On miscarriages of justice

I suspect a childhood of reading Paul Foot, Ludovic Kennedy and Geoffrey Robertson, and a deep-seated hatred of injustice, being one of the Speckled People of Ireland, have engendered my extensive involvement in dealing with issues of miscarriages of justice, writes David Langwallner


Harry Gleeson thus was wrongfully hanged for the murder of Moll McCarthy in 1941 and fully exonerated in 2015, after the case was investigated by the Innocence Project in Ireland. Gleeson was framed by the police, with the collusion of elected representatives, for the murder of one Moll McCarthy, by reputation a ‘lady of the night’. There followed what amounted to a show trial in which the judge and prosecution barrister concealed evidence and conducted proceedings in a wholly inappropriate manner.

On the eve of his execution Gleeson met Seán MacBride, his junior counsel, who, expecting an admission of guilt, instead was confronted with an assertion of innocence, and a plea that one day his name should be cleared. MacBride was moved, and thereafter, having served as Irish Minister for External Affairs between 1948 and 1951, campaigned against the death penalty. He was instrumental in setting up Amnesty International, for which he ultimately received the Nobel and Lenin Peace Prize.

Ireland, in my view, is no better today. Gleeson was exonerated because Innocence Project work at my and Tertius Van Eeden’s behest showed evidence from a forensic expert in Boston that he could not have been at the scene when the murder was committed and that the Police had falsified the gun register and that the judge and the prosecuting barrister had behaved disgracefully.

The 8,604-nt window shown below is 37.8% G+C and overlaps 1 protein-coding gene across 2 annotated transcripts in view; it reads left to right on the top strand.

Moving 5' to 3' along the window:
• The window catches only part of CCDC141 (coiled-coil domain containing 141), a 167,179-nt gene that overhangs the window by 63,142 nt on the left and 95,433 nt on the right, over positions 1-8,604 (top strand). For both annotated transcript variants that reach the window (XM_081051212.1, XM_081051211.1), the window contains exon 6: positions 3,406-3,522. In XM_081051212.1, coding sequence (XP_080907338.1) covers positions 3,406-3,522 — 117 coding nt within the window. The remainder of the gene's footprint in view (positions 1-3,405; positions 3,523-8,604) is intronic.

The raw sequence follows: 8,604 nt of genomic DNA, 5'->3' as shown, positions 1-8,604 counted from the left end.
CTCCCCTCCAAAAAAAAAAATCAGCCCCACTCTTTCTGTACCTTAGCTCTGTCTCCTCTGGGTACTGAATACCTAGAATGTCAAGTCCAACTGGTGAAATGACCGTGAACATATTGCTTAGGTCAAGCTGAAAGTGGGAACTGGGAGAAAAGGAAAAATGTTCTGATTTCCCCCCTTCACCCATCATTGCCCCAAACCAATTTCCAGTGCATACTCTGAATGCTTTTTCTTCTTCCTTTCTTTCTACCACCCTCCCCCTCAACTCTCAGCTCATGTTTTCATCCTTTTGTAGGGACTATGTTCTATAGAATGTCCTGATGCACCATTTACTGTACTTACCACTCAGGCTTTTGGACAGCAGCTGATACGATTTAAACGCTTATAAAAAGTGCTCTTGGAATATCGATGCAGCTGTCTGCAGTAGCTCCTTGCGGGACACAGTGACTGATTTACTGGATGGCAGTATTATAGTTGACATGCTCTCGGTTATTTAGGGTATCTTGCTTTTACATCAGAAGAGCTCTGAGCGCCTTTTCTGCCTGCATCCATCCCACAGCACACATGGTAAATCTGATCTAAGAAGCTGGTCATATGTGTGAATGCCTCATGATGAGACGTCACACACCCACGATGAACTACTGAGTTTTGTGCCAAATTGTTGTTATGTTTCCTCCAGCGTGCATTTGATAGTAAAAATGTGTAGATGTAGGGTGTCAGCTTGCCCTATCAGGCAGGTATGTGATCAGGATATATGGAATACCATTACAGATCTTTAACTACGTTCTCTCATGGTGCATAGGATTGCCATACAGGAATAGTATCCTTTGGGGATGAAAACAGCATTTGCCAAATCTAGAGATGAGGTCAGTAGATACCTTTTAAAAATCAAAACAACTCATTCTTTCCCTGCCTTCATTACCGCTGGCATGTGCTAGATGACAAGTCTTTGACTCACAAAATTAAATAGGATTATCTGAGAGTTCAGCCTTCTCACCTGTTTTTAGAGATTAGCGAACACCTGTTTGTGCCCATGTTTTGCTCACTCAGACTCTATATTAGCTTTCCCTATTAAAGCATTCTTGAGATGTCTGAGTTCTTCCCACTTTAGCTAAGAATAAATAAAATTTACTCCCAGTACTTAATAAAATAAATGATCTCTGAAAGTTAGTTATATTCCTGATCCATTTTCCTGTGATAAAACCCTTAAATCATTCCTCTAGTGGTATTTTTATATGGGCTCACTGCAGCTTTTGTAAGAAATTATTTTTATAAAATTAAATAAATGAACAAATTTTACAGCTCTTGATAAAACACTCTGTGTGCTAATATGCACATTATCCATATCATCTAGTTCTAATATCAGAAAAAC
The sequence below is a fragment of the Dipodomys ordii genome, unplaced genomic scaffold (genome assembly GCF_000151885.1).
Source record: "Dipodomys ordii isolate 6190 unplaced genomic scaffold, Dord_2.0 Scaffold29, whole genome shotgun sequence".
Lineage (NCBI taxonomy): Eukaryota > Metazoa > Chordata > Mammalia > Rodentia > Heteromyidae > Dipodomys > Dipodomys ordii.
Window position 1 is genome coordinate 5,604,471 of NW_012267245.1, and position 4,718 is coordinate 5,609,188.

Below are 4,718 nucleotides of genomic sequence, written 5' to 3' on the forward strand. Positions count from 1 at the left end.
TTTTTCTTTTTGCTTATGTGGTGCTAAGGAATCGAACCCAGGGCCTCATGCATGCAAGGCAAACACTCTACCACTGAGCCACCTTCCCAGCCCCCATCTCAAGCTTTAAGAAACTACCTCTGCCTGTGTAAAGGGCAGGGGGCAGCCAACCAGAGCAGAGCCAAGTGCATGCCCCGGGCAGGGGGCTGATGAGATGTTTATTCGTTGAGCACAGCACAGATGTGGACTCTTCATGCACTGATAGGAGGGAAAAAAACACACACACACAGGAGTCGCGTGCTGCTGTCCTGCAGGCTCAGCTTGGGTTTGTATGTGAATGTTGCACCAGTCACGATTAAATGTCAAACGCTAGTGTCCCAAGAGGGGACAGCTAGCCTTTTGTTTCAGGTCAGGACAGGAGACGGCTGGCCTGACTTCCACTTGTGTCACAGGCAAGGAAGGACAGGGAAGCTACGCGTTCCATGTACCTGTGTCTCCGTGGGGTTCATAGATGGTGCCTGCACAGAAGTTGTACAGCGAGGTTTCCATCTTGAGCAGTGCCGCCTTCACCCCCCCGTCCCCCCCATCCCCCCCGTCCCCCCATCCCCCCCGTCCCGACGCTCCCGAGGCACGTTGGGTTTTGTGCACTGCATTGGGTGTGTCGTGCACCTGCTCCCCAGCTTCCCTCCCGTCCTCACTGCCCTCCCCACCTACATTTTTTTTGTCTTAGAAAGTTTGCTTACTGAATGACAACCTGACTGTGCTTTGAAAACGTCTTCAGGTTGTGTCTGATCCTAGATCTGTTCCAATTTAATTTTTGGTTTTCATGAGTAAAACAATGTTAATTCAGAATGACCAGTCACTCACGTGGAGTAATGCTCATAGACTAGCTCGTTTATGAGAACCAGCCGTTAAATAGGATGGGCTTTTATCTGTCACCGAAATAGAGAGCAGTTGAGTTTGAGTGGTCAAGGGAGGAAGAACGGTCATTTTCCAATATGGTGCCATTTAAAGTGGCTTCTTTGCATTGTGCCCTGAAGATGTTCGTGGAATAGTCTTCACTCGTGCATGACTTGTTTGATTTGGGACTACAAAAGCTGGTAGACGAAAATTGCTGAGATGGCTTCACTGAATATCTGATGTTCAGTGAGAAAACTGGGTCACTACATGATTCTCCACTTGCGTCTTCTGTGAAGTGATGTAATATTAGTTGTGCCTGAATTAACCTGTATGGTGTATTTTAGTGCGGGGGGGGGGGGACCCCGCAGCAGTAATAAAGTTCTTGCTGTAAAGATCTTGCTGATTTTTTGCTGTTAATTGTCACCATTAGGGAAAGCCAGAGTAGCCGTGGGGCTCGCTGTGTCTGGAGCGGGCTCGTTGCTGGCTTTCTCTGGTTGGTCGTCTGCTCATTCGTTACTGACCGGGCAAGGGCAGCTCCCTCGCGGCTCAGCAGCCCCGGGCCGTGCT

In Kenya, my client Mr Kimani has been on death row for 17 years. He was on a bus journey and stopped at a weigh station restaurant, arrested, brutalised and charged. There was no real evidence. Like my friend Sunny Jacobs, wrong place, wrong time.

During the ensuing trial he was provided with sub-standard representation and the judge directed a decision of guilt, violating the presumption of innocence on the papers where the requisite probative standard was not met.

In Nairobi we presented submissions to the then recently constituted Committee of Mercy in Nairobi, under the elegantly named Power of Mercy Act, 2011.

The initial hearing was in the worst high security prison in Africa. The second in government buildings which again took over three hours, was conducted in a packed room in circumstances of polite formality.

Victims’ relatives were allowed to express their distress, which had no bearing on the guilt of my client.

The Committee of Mercy asked me to draft a supplemental set of submissions notwithstanding my client’s innocence, whether he could fend for himself on the outside. This is symptomatic of a slide towards distilling human right in the direction of homo economicus.

Inspired by much of this in 2015 I wrote a paper for the Innocence Project conference on the common vocabulary of innocence which came out in a Kluwer book called Protecting the Innocent.

My concern is that a glitzy photo op of a pardon many years later distracts from improving standards at the inception of the legal process. Since I have been back in London my thoughts have winnowed down further to this summary, which those starting out at the Bar and volunteering at legal clinics may find of use.

1. Read the brief.

2. Avoid double or triple booking – we are creatures of bounded rationality.

3. Meet the client at the solicitors’ office or in prison. Develop empathy.

4. Work out if the client is fit to plead and/or in need of therapy.

5. Assess whether this is a vulnerable case involving, for example, allegations of a sexual case. In such a case look at delay. Access the ABE questions and check whether leading or suggestive questions were used. (I am sedulously against soft questions of sexual complainants and uneasy at the recent innovations in this respect.)

6. Examine whether and to what extent there is evidence of coaching or inappropriate leading questions which can lead in children and adults to falsely implanted memory syndrome.